Scarlett Johansson nude photo hacker pleads guilty

FBI spends a year to nail one perv; no progress on the million other cybersecurity threats

The 35-year-old Jacksonville, Fla. man arrested for posting nude photos of Scarlett Johansson, Mila Kunis, Christina Aguilera and other celebrities has agreed to plead guilty to hacking charges in a Los Angeles court hearing later today.

Christopher Chaney has reportedly told the FBI he had hacked into the email addresses and cell phones of more than 50 female celebrities, setting them to auto-forward messages to a secret account of his so he would be able to keep track of password changes and other security measures.

Chaney, who described his habit as a compulsion similar to addiction, originally posed as a hacking group that called itself Hollywood Leaks, which took credit for posting nude photos of Johannson, photos from Vanessa Hudgens, Jessica Alba and Christina Aguilera, all stolen from their cell phone, Gmail or other online mail accounts.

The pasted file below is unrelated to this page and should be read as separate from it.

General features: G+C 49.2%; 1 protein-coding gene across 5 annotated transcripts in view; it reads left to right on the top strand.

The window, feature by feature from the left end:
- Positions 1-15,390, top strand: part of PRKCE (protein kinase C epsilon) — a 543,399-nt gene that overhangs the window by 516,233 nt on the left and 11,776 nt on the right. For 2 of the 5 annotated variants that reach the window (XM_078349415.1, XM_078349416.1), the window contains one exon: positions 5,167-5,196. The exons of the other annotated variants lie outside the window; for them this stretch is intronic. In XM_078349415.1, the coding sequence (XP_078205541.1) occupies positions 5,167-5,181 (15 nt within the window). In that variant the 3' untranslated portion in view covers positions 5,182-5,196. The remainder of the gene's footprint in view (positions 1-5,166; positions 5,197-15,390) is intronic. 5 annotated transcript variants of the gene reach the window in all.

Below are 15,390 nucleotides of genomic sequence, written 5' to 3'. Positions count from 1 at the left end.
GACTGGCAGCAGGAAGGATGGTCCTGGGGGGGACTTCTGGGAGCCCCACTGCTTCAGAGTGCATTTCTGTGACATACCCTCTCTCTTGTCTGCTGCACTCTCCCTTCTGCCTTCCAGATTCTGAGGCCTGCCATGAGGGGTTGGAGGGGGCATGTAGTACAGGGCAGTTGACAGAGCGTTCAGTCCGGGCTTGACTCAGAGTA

He said he cracked their passwords using names, dates and other terms he found in online stories about the celebrity he was currently stalking.

Rather than hacking the phone itself or its online voice-mail, as reporters at News of the World did during the U.K.'s decade-long phone-hacking scandal, Chaney broke into the email accounts of celebrities and accessed email and pictures sent by celebrities using their phones.

The guilty plea is allegedly the result of a plea deal in which Chaney agreed to plead guilty to nine hacking-related felonies, including identity theft, wiretapping and unauthorized access to a computer, according to celebrity gossip site TMZ.

The charges could land him in jail for as long as 60 years, though he is unlikely to be sentenced to even a sixth of that.

He could also be fined up to $2.25 million and forced to pay restitution.

When Chaney was arrested after an investigation known as "Operation Hackerazzi," he faced charges with combined penalties of as long as 121 years.